(4) Tropical Cyclogenesis Experiment: This multi-option, multi-aircraft experiment is designed to study how a tropical disturbance becomes a tropical depression with a closed surface circulation. It seeks to answer the question through multilevel aircraft penetrations using dropwindsondes, flight-level data, and radar observations on the synoptic, mesoscale, and convective spatial scales. It will focus particularly on dynamic and thermodynamic transformations in the low-and mid-troposphere and lateral interactions between the disturbance and its synoptic-scale environment. It addresses IFEX Goals 1 and 3. (5) Nadir Off-set SFMR Experiment: This is a single-aircraft experiment designed to obtain measurements off nadir of the sea surface to help develop retrieval models for the HIRAD.
(6) Tropical Cyclone/AEW Arc Cloud Experiment: This is a single-aircraft experiment, designed to collect observations across arc cloud features in the periphery of an AEW or TC using aircraft flight-level and dropwindsonde data to improve understanding of how these features may limit short-term intensification. Observations could be made using either the P-3 aircraft conducting another experiment, or the G-IV during a synoptic surveillance mission.
(7) Saharan Air Layer Experiment: This is a multi-option, multi-aircraft experiment which usesdropwindsondes launched from the NOAA G-IV and NOAA P-3 to examine the thermodynamic andkinematic structure of the SAL and its potential impact on TC genesis and intensity change. The dropwindsonde release points will be selected using real-time GOES SAL tracking imagery from UWCIMSS and mosaics of SSM/I total precipitable water from the Naval Research Laboratory. Specific effort will be made to gather atmospheric information within the SAL as well as regions of high moisture gradients across its boundaries and the region of its embedded mid-level easterly jet. The goals are to better understand and predict how the SAL dry air, mid-level easterly jet, and suspended mineral dust affect Atlantic TC intensity change and to assess how well these components of the SAL are being represented in forecast models. It addresses IFEX Goals 1 and 3. 8) Sea-Salt Aerosol and Cloud Base Number Concentration Experiment: This single-aircraftexperiment is a downwind flight leg outside the eyewall in relatively clear air, or just inside the inner edge of the eyewall. It will measure the concentrations of sea-salt aerosol and CCN concentrations below cloud base (1200- to 2000-ft flight levels are likely) in tropical storms and category 3 or less TCs, as well as approximately 200 ft above cloud base.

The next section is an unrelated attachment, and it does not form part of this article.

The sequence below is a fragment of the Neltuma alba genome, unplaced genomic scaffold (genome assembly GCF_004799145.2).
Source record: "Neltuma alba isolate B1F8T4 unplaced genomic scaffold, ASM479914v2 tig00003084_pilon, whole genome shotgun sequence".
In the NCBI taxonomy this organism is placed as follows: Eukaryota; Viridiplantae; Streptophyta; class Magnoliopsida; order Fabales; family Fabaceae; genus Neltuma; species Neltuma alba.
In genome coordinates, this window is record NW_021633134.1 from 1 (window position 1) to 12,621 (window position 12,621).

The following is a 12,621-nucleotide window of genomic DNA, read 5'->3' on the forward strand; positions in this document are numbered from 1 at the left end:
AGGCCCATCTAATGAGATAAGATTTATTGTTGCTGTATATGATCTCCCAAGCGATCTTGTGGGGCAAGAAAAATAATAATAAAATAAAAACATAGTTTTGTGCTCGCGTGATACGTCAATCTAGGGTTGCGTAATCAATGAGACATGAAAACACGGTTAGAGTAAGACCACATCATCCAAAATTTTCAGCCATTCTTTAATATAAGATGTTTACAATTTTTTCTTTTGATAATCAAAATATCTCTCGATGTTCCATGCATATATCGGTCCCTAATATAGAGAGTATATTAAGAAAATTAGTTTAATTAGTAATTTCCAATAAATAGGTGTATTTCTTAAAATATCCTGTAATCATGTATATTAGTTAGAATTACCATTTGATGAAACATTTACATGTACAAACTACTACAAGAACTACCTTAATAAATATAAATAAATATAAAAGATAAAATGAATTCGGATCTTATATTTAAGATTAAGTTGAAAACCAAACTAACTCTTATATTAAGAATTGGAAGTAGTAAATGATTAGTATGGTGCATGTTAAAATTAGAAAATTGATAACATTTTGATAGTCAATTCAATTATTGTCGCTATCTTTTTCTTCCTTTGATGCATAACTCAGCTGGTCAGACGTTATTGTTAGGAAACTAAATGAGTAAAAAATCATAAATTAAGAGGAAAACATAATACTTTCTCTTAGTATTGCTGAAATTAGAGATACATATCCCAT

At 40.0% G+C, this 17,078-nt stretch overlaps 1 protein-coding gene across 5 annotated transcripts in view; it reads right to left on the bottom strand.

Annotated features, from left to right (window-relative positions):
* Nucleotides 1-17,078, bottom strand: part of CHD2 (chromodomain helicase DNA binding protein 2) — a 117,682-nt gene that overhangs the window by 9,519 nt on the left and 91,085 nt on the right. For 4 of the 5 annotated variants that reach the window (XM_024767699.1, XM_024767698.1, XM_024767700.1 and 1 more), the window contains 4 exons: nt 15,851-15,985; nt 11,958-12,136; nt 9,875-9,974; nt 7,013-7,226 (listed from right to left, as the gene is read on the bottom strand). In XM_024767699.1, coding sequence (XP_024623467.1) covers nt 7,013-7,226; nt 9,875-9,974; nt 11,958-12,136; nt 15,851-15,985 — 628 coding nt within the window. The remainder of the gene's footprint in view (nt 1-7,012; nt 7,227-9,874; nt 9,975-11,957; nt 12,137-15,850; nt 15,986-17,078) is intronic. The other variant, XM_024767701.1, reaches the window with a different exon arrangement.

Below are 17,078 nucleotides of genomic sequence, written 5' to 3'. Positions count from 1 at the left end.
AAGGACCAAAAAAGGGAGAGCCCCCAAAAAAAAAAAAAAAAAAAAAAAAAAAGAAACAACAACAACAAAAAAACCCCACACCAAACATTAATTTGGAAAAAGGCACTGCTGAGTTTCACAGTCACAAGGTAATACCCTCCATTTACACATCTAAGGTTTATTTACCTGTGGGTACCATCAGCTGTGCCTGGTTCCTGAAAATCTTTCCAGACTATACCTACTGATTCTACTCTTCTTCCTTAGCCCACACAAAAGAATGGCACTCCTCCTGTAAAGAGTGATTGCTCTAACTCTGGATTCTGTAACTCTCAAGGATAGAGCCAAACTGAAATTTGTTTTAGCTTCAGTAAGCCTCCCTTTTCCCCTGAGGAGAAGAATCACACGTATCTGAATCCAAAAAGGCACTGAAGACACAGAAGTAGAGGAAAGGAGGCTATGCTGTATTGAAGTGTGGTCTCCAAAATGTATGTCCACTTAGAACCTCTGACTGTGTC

(9) Eyewall Microphysics Experiment: This is a single-aircraft, high-altitude penetration of eyewall convection, designed to document the ice-phase microphysics of the eyewall better than ever before, to benefit microphysical parameterizations in simulation of TCs. This could improve modeling of precipitation production, thus accurately estimating latent heat release (LHR) (affecting hurricane intensity) and rainfall quantitative prediction. It is preferred that it be flown at or above 20,000 ft. (10) TC-Ocean Interaction Experiment: This is a multi-option, single aircraft experiment acting insupport of upper ocean and air-sea flux measurements made by oceanic floats and drifters. One to three float and drifter arrays will be deployed into one or two mature storms by an AFRC C-130J and provide real-time ocean data. A NOAA P-3 will deploy dropwindsondes and make SFMR and Scanning Radar Altimeter (SRA) measurements within the float and drifter array as the storm passes over it. This work will be coordinated with NASA P-3 deployments of CTD probes.
(11) Hurricane Synoptic Surveillance: This is a multi-option, single or multi-aircraft operational mission that uses dropwindsondes launched from the NOAA G-IV, and the AFRES C-130 to improve landfall predictions of TCs by releasing dropwindsondes in the environment of the TC center. These data will be used by NCEP to prepare objective analyses and official forecasts through their assimilation into operational numerical prediction models. Because the atmosphere is known to be chaotic, very small perturbations to initial conditions in some locations can amplify with time. However, in other locations, perturbations may result in only small differences in subsequent forecasts. Therefore, targeting locations in which the initial conditions have errors that grow most rapidly may lead to the largest possible forecast improvements. Locating these regions that impact the particular forecast is necessary. When such regions are sampled at regularly spaced intervals the impact is most positive. The optimal targeting and sampling strategies is an ongoing area of research. This addresses IFEX Goal 1.
For more on the many (other) research oriented activities of the Hurricane Research Division (HRD) – part of the Atlantic Oceanographic and Meteorological Laboratory (AOML) – please follow this link: http://www.aoml.noaa.gov/hrd/index.html .